Virgin Trains did not anticipate recession from pandemic


INDIAN RIVER COUNTY — Adverse macroeconomic and business conditions, like the impending recession induced by the coronavirus pandemic, were among the risk factors Virgin Trains USA identified in a federal securities statement.

But Virgin Trains risk managers did not specifically anticipate a national health emergency shutting down the South Florida passenger rail service, a 2018 preliminary stock prospectus says.

Nevertheless, the company suspended its Miami to West Palm service Wednesday evening and laid off 250 workers in response to the COVID-19 pandemic.

Despite that hit to its already strained finances – Virgin Trains lost more than $200 million during its first two years of operations in South Florida, records show – the company is forging ahead with construction of its Orlando extension.

VTUSA President Patrick Goddard said work on high speed passenger rail tracks will continue between West Palm Beach and Orlando in anticipation of extending service at the end of 2022.

“We are taking proactive measures with our Phase 2 construction teams in order to keep people employed and continue construction,” Goddard said in a statement.

Virgin Trains is upgrading the Florida East Coast Railway from West Palm Beach to Cocoa and building new tracks from Cocoa to Orlando International Airport along the Beachline Expressway/State Road 528.

Indian River County residents will see 34 passenger trains per day traveling as fast as 110 mph on twin tracks running parallel to U.S. 1 and Dixie Highway if the service goes into operation.

As part of the project, Virgin Trains contractors staged a construction crane near the St. Sebastian River Railroad Bridge and started installing new railroad crossing warning gates in northern Indian River County.

The Roseland Road railroad crossing has been under construction for three months as contractors cleared trees and brush, set up two new warning gates and a new control box and placed foundations for two additional gates.

Johnson Brother Corp. mobilized a 290-ton Liebherr LR 1300 hydraulic lift crane north of the Roseland Road crossing to prepare for the replacement of the 94-year-old St. Sebastian River Railroad Bridge.

Contractors proceeded south to the Main Street railroad crossing near Louisiana Avenue in Sebastian where they set up two more new warning gates and two gate foundations.

The warning gate and safety structure at the County Road 512 eastbound railroad crossing are being moved 15 feet west to make way for a second track. New foundations were set in place so the new equipment can be bolted on.

Contractors also placed sets of four poured-concrete signal foundations at railroad crossings at Schumann Drive, Barber Street, 99th Street and 77th Street. They were manufactured by Dixie Precast Inc.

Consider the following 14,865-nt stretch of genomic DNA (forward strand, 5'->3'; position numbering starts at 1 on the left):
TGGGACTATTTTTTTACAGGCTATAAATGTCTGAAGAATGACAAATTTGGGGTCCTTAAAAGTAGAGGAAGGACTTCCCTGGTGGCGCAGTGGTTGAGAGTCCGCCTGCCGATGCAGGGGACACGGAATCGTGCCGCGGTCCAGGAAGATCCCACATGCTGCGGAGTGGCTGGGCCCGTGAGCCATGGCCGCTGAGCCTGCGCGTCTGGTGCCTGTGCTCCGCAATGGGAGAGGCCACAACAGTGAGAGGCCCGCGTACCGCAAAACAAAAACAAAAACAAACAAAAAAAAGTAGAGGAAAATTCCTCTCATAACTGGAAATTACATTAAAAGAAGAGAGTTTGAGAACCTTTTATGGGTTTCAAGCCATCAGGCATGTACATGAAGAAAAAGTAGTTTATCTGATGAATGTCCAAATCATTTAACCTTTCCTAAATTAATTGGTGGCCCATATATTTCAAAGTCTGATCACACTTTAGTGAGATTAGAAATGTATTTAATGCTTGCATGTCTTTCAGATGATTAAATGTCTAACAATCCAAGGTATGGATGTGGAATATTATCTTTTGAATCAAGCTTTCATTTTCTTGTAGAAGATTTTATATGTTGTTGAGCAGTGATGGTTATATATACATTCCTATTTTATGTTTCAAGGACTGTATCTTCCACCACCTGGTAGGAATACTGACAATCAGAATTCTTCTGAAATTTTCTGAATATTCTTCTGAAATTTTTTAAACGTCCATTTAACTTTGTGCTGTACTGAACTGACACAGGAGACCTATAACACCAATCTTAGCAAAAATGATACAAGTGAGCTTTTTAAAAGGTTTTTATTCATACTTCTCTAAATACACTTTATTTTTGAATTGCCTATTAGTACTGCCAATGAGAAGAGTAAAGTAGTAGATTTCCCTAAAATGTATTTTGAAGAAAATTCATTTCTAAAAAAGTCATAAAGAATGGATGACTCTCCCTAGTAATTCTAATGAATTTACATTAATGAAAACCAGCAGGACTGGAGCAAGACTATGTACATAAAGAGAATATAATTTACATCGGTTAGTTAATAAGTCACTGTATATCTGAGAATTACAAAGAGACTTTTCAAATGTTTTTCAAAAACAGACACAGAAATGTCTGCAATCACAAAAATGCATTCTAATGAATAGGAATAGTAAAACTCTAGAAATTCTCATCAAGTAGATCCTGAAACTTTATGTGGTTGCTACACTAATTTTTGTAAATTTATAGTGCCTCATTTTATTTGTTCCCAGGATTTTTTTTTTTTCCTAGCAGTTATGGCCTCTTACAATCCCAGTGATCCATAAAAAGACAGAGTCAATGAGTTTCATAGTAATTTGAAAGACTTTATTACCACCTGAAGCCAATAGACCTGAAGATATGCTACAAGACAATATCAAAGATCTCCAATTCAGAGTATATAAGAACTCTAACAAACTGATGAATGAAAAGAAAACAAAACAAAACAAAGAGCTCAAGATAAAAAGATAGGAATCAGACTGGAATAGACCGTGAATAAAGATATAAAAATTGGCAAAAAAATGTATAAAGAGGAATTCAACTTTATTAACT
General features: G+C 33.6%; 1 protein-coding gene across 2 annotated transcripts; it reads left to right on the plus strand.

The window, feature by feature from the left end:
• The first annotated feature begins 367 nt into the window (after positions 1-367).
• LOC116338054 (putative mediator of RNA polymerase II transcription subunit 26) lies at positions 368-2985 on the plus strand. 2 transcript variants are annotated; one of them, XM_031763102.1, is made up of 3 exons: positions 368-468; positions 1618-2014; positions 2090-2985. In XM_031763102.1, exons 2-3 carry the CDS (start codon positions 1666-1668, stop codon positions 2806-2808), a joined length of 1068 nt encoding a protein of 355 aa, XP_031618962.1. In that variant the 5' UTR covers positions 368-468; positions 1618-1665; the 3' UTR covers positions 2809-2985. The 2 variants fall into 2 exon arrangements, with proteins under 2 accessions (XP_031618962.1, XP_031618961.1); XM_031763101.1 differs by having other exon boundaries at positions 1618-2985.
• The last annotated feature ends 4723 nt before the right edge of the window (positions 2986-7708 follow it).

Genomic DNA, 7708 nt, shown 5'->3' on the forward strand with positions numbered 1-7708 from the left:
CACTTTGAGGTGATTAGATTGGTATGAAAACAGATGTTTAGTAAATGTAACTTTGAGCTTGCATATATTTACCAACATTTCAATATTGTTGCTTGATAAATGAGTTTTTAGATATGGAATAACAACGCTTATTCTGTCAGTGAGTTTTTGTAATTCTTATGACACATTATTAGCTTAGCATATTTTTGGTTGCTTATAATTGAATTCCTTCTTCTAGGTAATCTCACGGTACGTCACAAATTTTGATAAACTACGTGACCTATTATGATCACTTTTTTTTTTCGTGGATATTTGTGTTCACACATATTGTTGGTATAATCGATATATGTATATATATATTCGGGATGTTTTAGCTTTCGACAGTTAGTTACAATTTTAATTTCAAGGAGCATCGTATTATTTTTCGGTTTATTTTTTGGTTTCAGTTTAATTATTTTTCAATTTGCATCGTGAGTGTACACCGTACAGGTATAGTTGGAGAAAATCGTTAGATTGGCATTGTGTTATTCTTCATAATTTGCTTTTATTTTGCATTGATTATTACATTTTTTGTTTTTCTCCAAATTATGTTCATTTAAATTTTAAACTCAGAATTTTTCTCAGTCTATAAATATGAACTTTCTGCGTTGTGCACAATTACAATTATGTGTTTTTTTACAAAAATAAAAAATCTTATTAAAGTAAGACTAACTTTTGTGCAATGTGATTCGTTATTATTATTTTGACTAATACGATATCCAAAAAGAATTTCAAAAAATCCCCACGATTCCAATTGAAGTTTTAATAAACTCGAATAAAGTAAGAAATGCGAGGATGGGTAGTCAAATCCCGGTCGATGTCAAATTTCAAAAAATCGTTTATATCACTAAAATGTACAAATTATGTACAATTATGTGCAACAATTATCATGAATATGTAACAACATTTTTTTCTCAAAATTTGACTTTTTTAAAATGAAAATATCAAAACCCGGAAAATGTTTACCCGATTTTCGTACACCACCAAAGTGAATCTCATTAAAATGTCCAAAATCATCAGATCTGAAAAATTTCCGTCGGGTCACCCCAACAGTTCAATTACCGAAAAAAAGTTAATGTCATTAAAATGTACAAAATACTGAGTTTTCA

In addition, an assembled section of track and a pile of rocks were placed near the 45th Street railroad crossing in Gifford.

The flurry of warning gate construction in northern Indian River County followed the routine Virgin Trains contractors established in northern Palm Beach County, where several railroad crossings are in various stages of reconstruction.

Construction continued full blast last week at the closed Silver Beach Drive Railroad Crossing in Lake Park as workers paved the crossing and nearby intersection with Dixie Highway.

Contractors have been working north from the VTUSA maintenance facility in West Palm Beach, clearing vegetation along the right-of-way, grading the roadbed for a second track, burying fiber optic cables and installing new warning signals and gates.

Virgin Trains suspended its South Florida train service a week after scaling back to 14 trains per day from 34 as the coronavirus spread and commuters and tourists reduced their travel.

Two VTUSA trains sat parked Thursday in the maintenance yard, 603 15th St., West Palm Beach.

A mile-and-a-half south at the VTUSA/Brightline train station, a handful of workers were still cleaning up and removing personal belongings Thursday.

Hunter Johnson, a laid-off commissary worker, said the employees were told about the service suspension and layoffs Wednesday evening at the stations in West Palm Beach, Fort Lauderdale and Miami.

The layoffs affected baggage attendants, train attendants, station attendants, guest services agents, commissary workers, security guards and managers, among others, Johnson said.

Even though the workers were told the layoffs were until further notice, Johnson said, he hopes to return to work if Virgin Trains resumes service.

“It was basically like a family,” Johnson said. “Anytime you come in, everyone is happy to work with each other. Even on the crazy times, we would all still work together.”

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